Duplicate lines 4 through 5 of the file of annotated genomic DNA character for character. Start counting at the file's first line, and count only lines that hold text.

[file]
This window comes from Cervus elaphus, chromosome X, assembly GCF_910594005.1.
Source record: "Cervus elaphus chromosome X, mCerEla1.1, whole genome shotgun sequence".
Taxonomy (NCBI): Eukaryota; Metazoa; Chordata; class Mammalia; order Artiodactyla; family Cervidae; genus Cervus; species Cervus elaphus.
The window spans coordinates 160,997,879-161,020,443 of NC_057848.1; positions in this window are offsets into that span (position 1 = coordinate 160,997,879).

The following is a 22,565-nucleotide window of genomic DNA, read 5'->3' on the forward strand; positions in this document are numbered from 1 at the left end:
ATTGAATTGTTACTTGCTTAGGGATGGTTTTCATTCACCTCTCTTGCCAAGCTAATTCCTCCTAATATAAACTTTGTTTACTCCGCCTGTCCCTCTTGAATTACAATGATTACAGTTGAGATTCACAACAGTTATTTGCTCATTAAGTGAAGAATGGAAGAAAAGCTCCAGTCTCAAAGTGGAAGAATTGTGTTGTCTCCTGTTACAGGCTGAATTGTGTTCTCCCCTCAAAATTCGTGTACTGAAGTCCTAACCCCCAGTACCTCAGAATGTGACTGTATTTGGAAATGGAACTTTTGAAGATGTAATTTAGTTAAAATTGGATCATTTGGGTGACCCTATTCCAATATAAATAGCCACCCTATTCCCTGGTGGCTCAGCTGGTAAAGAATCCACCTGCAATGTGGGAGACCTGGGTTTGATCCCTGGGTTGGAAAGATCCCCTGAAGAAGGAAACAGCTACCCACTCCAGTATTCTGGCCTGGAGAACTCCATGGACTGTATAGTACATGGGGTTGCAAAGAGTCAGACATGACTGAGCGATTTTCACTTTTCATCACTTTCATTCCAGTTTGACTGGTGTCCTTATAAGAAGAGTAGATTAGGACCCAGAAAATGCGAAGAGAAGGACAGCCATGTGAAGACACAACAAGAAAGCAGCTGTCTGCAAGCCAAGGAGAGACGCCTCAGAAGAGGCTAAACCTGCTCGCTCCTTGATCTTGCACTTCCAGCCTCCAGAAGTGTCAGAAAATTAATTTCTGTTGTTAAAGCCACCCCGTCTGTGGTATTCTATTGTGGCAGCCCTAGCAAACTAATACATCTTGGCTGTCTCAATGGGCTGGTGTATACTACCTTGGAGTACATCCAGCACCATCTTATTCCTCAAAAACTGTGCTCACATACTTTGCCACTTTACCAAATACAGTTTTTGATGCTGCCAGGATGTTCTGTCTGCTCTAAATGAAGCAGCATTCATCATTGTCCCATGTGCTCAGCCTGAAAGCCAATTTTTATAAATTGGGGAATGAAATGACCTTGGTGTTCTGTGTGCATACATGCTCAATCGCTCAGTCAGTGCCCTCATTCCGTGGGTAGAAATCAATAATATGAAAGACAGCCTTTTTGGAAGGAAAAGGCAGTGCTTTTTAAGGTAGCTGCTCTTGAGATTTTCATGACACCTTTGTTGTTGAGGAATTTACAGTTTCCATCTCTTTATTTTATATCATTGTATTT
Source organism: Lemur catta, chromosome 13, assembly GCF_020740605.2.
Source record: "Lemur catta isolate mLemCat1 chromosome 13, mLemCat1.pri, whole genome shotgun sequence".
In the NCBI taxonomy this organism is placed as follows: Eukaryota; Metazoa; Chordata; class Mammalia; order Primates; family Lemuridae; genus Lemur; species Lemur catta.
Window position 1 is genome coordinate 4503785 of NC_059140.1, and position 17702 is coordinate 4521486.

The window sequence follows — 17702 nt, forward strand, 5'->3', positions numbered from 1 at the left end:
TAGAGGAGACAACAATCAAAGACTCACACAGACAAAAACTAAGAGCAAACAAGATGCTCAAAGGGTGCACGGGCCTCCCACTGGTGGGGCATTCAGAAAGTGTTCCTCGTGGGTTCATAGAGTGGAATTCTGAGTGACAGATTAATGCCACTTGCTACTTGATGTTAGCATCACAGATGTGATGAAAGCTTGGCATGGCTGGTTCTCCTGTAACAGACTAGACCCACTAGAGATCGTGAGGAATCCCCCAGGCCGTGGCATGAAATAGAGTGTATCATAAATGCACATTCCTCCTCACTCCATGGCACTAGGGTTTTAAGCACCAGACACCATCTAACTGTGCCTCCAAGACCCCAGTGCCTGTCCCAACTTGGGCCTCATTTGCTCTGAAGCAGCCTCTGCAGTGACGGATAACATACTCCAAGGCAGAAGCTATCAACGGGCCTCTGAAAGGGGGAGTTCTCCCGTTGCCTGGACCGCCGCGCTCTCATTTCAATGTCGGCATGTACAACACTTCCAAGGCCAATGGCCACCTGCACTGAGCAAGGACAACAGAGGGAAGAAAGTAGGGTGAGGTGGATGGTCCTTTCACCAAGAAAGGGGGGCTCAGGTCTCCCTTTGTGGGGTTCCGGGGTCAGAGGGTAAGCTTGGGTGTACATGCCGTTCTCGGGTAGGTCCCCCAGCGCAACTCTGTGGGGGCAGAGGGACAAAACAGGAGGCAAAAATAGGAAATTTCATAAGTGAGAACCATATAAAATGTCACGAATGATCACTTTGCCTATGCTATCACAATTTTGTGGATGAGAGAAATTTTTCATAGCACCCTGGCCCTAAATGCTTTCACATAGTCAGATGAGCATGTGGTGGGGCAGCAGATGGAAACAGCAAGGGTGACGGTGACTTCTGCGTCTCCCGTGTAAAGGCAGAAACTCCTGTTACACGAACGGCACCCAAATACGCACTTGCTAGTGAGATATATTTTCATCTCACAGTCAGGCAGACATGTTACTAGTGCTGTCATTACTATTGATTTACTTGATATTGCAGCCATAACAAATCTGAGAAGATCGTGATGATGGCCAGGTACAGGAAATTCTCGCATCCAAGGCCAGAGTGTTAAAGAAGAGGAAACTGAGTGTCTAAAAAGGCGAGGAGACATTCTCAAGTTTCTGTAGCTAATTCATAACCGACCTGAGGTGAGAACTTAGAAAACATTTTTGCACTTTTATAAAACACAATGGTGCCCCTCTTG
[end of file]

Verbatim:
The window spans coordinates 160,997,879-161,020,443 of NC_057848.1; positions in this window are offsets into that span (position 1 = coordinate 160,997,879).

The following is a 22,565-nucleotide window of genomic DNA, read 5'->3' on the forward strand; positions in this document are numbered from 1 at the left end: